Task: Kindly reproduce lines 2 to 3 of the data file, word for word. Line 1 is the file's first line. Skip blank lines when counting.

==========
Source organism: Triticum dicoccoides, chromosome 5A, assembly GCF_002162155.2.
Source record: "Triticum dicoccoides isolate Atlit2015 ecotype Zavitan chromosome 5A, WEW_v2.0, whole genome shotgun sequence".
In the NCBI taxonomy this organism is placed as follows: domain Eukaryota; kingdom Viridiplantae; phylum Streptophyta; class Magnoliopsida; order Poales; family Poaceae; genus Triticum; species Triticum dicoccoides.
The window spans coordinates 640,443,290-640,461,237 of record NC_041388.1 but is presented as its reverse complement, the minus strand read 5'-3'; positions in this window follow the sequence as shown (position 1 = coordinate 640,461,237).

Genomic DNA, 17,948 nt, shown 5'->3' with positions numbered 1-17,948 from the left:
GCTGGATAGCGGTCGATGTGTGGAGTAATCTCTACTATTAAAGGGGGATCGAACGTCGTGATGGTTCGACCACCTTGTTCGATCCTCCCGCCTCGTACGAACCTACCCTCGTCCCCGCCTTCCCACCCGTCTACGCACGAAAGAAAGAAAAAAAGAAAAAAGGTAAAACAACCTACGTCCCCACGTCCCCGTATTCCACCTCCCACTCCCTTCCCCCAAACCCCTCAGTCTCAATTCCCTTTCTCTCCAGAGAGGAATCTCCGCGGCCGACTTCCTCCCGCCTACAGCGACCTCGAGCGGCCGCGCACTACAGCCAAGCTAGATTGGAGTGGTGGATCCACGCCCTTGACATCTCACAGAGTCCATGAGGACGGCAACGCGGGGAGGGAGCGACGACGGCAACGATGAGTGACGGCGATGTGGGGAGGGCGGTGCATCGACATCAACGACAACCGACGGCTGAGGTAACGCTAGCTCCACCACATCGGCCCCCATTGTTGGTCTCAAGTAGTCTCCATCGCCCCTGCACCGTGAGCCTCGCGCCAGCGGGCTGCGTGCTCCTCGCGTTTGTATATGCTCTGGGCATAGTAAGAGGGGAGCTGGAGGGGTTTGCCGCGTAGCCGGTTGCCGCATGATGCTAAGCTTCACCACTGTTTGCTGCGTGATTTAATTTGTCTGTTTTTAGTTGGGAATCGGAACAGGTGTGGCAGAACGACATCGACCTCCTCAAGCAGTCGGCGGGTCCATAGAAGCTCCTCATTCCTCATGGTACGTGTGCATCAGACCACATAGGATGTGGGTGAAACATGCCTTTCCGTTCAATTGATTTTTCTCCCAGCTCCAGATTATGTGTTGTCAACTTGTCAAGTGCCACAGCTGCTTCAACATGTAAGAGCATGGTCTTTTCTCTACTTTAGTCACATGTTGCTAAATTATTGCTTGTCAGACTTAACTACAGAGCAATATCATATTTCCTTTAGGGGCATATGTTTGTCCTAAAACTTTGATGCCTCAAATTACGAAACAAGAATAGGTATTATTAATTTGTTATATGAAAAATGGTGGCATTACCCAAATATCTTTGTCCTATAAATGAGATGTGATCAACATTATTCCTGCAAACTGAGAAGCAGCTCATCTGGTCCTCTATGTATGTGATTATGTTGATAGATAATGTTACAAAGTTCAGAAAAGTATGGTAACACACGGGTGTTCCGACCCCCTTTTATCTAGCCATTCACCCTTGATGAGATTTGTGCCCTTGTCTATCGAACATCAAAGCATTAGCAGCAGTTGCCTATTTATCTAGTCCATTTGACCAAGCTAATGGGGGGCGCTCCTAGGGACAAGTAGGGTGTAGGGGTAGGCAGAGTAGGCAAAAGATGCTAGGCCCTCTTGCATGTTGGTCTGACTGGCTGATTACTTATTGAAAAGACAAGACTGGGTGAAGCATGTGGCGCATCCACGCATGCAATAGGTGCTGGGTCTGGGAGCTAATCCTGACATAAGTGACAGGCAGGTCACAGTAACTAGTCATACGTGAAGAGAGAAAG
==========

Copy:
Source record: "Triticum dicoccoides isolate Atlit2015 ecotype Zavitan chromosome 5A, WEW_v2.0, whole genome shotgun sequence".
In the NCBI taxonomy this organism is placed as follows: domain Eukaryota; kingdom Viridiplantae; phylum Streptophyta; class Magnoliopsida; order Poales; family Poaceae; genus Triticum; species Triticum dicoccoides.